The Civil War ended the national debate concerning slavery. What politicians had been unable to solve peacefully in the halls of Congress, the Courts, and the Whitehouse, the guns of war resolved on the battlefield. Subsequent to the war, the amendments that have been the subject of this blog were enacted to end both slavery and the legal impediments to former slaves being fully-incorporated into American society. The promise of the enactment took a century to fully accomplish. [11]

The second result of the war was the clear establishment of the national government as supreme, and the end of any theory under which the national government was simply a confederation of state governments.  The Civil War Amendments also accomplished this result over time, especially the 14th Amendment.

The second result has not been without its complications for American society. Increasingly the courts have been looked to resolve issues that might have better been resolved by Congress or the state legislatures. Remembering de Tocqueville’s understanding that all the subordinate levels of government were and are vast training grounds for development of the skills and practices of democratic self-government, the loss of both willingness and responsibility of local governments for many issues of life is one to be addressed in the future—and no easy solution comes to mind.

Copyright 2021, G. Christopher Scruggs, All Rights Reserved

[1] Constitution of the United States of America, Amendment XIII (1865).

[2] Constitution of the United States of America, Amendment XIV (1868).

[3] This process began with Gitlow v. New York (28 U.S. 652 (1925), the Court held that the due process clause of the 14th Amendment protects First Amendment rights of freedom of speech from infringement by the state governments.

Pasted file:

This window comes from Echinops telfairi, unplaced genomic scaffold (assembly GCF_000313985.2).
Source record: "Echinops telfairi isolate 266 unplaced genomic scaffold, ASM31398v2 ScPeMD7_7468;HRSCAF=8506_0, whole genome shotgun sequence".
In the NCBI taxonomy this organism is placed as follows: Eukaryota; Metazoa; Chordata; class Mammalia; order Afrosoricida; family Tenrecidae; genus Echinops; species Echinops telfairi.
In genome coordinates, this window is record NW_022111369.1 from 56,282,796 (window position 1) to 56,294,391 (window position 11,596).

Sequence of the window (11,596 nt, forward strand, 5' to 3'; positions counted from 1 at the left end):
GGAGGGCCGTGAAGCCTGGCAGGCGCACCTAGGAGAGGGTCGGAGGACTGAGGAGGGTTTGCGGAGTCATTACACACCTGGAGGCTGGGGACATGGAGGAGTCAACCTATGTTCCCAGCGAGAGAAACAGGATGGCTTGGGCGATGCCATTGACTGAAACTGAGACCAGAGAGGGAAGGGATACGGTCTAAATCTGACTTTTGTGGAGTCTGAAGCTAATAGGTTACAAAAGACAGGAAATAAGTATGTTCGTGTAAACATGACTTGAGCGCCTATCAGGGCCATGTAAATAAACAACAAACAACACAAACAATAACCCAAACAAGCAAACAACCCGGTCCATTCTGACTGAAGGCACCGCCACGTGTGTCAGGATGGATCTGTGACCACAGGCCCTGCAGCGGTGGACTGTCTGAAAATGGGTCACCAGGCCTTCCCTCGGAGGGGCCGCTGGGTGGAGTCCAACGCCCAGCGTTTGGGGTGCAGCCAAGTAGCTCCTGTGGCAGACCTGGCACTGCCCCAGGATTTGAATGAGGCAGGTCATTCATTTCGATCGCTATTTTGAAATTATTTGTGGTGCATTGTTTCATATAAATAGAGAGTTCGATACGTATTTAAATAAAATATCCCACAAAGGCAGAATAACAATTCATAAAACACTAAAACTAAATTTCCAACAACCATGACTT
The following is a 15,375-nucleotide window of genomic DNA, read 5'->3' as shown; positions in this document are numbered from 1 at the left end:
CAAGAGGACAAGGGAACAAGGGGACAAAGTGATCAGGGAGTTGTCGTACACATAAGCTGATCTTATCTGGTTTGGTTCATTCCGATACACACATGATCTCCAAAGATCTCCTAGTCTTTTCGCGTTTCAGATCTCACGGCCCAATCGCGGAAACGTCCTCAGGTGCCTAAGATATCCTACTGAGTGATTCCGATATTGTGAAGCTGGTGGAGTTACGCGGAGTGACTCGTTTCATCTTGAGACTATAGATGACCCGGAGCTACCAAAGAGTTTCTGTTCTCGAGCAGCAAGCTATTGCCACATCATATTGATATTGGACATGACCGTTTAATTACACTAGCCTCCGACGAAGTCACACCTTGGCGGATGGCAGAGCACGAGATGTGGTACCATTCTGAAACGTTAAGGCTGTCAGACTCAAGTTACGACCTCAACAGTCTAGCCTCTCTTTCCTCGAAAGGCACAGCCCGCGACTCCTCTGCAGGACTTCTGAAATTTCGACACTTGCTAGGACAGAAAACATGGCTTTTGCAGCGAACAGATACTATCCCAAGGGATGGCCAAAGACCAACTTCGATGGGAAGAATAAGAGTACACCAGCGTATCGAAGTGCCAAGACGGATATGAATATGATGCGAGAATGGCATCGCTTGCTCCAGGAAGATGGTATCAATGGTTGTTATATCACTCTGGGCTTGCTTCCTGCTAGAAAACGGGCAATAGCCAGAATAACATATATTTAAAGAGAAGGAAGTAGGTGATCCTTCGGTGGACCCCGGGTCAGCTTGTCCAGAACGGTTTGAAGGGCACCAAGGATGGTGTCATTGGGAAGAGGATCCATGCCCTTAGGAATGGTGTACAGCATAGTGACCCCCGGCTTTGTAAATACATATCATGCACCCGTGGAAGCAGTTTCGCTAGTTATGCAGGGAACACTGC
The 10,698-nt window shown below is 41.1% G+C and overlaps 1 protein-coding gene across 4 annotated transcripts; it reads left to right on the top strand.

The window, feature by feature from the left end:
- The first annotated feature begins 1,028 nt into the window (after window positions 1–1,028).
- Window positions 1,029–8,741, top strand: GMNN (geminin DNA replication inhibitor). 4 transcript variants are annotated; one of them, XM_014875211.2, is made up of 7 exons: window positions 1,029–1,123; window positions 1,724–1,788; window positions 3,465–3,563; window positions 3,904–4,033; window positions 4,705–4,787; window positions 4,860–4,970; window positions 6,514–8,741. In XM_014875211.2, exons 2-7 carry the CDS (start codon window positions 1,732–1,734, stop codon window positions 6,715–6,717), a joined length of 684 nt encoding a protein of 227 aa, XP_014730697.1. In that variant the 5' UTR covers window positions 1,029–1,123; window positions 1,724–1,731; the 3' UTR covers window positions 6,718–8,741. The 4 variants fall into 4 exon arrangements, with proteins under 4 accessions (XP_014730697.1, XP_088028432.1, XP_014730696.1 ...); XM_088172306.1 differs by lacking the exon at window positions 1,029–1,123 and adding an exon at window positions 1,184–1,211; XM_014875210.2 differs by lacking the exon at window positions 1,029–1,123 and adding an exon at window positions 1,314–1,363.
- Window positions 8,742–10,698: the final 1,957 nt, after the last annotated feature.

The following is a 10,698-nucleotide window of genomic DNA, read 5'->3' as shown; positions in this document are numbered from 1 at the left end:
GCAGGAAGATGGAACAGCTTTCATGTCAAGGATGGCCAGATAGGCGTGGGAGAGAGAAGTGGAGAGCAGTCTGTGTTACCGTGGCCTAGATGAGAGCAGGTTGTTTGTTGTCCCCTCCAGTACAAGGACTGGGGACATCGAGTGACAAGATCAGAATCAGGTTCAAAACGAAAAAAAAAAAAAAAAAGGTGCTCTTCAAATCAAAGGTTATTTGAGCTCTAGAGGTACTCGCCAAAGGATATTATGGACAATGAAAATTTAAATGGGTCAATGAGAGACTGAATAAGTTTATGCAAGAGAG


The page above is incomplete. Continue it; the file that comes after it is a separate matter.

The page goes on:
[4] Beginning with Griswold v. Connecticut 381 U.S. 479 (1965) the Supreme Court has cited the 14th Amendment in cases involving contraception (Griswold), abortion (Roe v. Wade 410 U.S. 113 (1973)), and the power of states to regulate same sex marriages. (Obergefell v. Hodges 576 U.S. 644 (2015)). This line of cases presents interesting legal issues which may form the basis of a future blog, but lie outside this reflection on the Civil War Amendments.

[5] See, Nathan S. Chapman & Michael W. McConnell, “Due Process as Separation of Powers” (2012), (downloaded November 30, 2021).

[6] Substantive Due Process, at (downloaded November 29, 2021).

[7] This is not the time to discuss this line of cases, which must await our arrival at the 1960’s with its pervasive changes in American society. We will discuss the subject of substantive due process again when we look at the thought of Oliver Wendall Holmes.

[8] United States Constitution, Amendment Fifteen (1868).

[9] One of the tragedies of Giles v. Harris is that it was authored by Justice Holmes, one of the few of his cases to receive almost universal condemnation.

[10] Once again, I cannot go into the series of cases in which the court both denied attempts by blacks and then retreated to support such attempts in this blog. It is, however, a complex and interesting analysis, which I may undertake when we get further along.

[11] For example, the poll tax, which was one of the vehicles used to deprive black persons of voting rights was only outlawed by passage of the 24thAmendment in 1964. In many ways, this is the last of the “Civil War Amendments.”